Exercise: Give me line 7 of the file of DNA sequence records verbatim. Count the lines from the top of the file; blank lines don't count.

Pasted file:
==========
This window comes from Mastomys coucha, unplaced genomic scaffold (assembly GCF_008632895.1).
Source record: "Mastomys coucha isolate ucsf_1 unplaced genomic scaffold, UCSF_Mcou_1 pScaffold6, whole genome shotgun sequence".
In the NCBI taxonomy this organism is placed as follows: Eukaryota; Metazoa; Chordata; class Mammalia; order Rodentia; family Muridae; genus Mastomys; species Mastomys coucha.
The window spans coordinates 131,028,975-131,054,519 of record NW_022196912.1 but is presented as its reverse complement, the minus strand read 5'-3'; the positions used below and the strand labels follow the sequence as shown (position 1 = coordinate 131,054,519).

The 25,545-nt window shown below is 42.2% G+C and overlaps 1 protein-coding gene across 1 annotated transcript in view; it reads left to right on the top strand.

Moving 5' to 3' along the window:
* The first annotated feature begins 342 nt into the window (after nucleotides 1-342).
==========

* The first annotated feature begins 342 nt into the window (after nucleotides 1-342).